Prostate cancer needs a Susan G. Komen

Pink-pimp-3-20102One would have had to be color blind to miss the splashes of pink adorning every NFL player and stadium this past Sunday. The same goes for the bright pink worn by countless walkers, runners and cyclers participating in National Breast Cancer Awareness Month events. And, that is as it should be.

But, did you know that September was National Prostate Cancer Awareness Month? I sure didn't. And, I didn't see one NFL player or stadium sporting light blue, which is the initiative's official color. Nor did I see any walkers, runners or cyclists supporting the cause.

A quick check of Zero: The Project to End Prostate Cancer (insert link) revealed these sobering facts:
– One in eight American women is diagnosed with breast cancer. But, ONE IN SIX American men is diagnosed with prostate cancer.
– Prostate cancer is the most commonly diagnosed disease among men and is the second leading cause of men's cancer.
– 240,000 men contract prostate cancer every year.
– Sixty percent of men who contract prostate cancer are African-Americans.

According to Zero, '…Significantly more federal dollars, more attention and more support are being afforded breast cancer.' They don't say why, but I can hazard a guess: the Susan G. Komen Foundation. It has to be one of the most powerful marketing and fundraising machines of our time. Sadly, though, there is no male version of Komen; no prominent, well-healed victim who can strike a chord and rally a cause.

I think the NFL has bowed to political correctness and wrapped itself in pink for two reasons:

– Perhaps one simply doesn't say no the Susan G. Komen Foundation.

– It's smart marketing. The NFL already has the full attention of every red-blooded American male. By embracing breast cancer, the NFL is doing some very smart target marketing towards women. It's a no brainer.

I should note that, unlike the NFL, Major League Baseball hasn't ignored prostate cancer. Indeed, MLB has declared Father's Day, June 18th, as prostate cancer awareness day.

So, why can't the NFL launch its season with a prostate cancer awareness month and adorn its players and stadiums with light blue wristbands, socks and bunting? There must be a reason. While it's probably not the case, perhaps the Komen folks demanded exclusivity with the NFL?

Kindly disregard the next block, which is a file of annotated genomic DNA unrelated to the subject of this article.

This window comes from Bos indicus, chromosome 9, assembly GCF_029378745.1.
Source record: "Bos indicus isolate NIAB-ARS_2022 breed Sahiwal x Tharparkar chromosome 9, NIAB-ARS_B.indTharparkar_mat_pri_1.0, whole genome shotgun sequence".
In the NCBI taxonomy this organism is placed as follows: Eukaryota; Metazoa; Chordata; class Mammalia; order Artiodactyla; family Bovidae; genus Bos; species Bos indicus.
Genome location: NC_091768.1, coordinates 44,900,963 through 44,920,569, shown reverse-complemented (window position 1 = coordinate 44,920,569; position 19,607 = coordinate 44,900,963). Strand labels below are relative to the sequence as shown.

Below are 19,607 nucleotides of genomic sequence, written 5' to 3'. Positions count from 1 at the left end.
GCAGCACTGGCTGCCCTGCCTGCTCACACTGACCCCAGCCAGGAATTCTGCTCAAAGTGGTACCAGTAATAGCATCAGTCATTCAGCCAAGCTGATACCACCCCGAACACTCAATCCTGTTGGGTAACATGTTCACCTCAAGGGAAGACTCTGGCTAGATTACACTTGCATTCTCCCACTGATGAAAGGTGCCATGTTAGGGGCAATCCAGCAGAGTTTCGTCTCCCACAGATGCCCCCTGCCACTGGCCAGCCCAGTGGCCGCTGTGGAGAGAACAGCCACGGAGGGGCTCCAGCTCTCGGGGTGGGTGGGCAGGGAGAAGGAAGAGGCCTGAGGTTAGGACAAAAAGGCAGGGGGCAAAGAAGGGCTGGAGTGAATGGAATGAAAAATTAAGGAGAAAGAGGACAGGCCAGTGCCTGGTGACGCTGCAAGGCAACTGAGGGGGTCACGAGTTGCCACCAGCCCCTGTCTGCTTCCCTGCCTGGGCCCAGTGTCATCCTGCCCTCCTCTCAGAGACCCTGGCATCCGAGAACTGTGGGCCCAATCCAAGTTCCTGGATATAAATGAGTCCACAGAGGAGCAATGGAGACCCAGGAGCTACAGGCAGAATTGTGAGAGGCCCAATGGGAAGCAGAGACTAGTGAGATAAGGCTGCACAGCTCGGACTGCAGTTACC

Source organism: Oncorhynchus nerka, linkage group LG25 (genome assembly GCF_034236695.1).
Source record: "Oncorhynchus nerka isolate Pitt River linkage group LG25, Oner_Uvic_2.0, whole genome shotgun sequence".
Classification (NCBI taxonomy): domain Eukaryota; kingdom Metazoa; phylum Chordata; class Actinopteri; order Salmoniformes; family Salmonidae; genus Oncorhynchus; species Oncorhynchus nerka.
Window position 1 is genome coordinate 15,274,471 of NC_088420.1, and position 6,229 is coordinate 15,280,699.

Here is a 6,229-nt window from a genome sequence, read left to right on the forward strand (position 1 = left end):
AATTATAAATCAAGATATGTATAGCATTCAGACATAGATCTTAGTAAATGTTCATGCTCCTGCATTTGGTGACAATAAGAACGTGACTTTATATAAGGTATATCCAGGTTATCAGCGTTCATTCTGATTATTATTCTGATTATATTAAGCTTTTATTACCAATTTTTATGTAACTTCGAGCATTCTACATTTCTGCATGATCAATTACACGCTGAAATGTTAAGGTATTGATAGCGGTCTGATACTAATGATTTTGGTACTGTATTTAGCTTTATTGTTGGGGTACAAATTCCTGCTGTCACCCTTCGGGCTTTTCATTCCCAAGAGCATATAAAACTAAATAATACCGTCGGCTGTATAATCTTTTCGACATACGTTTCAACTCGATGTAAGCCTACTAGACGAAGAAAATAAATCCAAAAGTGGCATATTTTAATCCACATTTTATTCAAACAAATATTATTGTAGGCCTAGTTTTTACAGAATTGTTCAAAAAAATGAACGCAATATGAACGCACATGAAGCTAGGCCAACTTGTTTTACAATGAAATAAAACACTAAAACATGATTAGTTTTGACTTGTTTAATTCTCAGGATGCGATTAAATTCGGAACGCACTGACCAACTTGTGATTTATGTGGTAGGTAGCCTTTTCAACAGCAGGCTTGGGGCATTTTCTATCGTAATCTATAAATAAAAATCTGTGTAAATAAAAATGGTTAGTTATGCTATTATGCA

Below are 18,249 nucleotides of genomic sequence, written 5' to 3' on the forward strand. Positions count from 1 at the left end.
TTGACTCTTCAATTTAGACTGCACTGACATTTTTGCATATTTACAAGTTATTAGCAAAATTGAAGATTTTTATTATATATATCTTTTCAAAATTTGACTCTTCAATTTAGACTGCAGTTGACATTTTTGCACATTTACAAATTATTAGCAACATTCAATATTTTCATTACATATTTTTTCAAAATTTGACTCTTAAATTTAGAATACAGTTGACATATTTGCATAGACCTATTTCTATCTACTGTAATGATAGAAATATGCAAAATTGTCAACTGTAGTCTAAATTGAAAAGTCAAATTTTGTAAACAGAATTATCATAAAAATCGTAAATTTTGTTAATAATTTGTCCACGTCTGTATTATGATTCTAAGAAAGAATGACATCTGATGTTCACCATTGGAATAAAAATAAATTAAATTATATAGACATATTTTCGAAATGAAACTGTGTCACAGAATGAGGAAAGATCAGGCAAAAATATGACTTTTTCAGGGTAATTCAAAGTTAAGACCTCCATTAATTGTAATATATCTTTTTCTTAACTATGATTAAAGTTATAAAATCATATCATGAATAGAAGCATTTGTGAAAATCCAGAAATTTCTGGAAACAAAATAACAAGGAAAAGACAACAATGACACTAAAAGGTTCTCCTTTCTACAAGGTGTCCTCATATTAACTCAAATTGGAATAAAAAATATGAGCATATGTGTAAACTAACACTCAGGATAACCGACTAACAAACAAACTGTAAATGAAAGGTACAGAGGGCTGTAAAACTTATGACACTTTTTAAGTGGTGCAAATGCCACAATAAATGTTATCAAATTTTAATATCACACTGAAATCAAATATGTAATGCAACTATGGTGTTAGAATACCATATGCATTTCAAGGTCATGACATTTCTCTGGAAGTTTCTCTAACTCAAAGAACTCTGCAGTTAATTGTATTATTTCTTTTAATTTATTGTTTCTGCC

It's high time the NFL lend a helping hand to its core male audience. It's also clear that prostate cancer desperately needs its own Susan G. Komen to jump start a long overdue need.

 I'd love to help. I'm a big supporter of the Young Survival Coalition and would gladly lend my support to Zero or any other organization that, unlike the NFL, won't turn its back on half the American population. Besides, powder blue has always been my favorite color.

 

14 thoughts on “Prostate cancer needs a Susan G. Komen

  1. Thanks Trish. It’s amazing and troubling to see how much awareness Komen has generated for breast cancer awareness and how little has been done for prostate cancer.

  2. No argument from me, book. As you know, I’m a big supporter of the Young Survival Coalition. But, I’m looking at this from a branding and marketing standpoint. And, in my opinion, prostate cancer deserves a whole lot more recognition. And, I’m especially frustrated by the NFL’s unwillingness to be more actively engaged.

  3. When I participated in the NFL breast cancer kickoff at Giants Stadium last year, it was as a guest of American Cancer Society, not Susan G. Komen. I have also heard from a Princeton University microbiologist that said both Komen and ACS donate to the university to keep a 24 hour research team up and running because, as he said it, you have to pay people to want to go into research and you also have to keep the research going. There have been many great strides in cancer research thanks to ACS and Komen and while it doesn’t detect and cure the cancer, yet, it does, however, prolong your life with better lifestyle improvements. I’ll keep donating and hope that you can find a spokesperson for prostate cancer because, in the end, all cancers need funding, not just mine.

  4. Great post. My friend lost her father to the disease just two years ago. He was a chaplain for the Army and had just come back from serving overseas when he was diagnosed on a routine exam. My boyfriend lost his mentor to the disease. Prostate health definitely needs an advocate like Katie Couric when she brought attention to colon cancer.

  5. With all due respect, Gaetano, an ex-con isn’t exactly an answer to Susan G. Komen. I respect what Milken’s done since doing hard time, but an ex-junk bond trader isn’t my idea of a figurehead.

  6. Michael Milken is prostate cancer’s answer to Susan Komen…In 1993 Milken founded the Prostate Cancer Foundation for prostate cancer research. Milken himself was diagnosed with advanced prostate cancer. His cancer is currently in remission. The Prostate Cancer Foundation works closely with MLB through its Home Run Challenge program and it’s Foul Balls program to promote awareness of prostate cancer and raise money for medical research. Each season in the weeks leading up to Father’s Day, Milken visits many ballparks and appears on TV and radio broadcasts during the games.
    In 2003, Milken launched a Washington, D.C.-based think tank called FasterCures, which seeks greater efficiency in researching all serious diseases. A key initiative of FasterCures is Biobank Central, which is advancing life sciences research in areas as diverse as autism, psoriasis and breast cancer. Way to go Mr. Drexel Burnham…sometimes someone who has gone south of the law comes back and does a lot of good.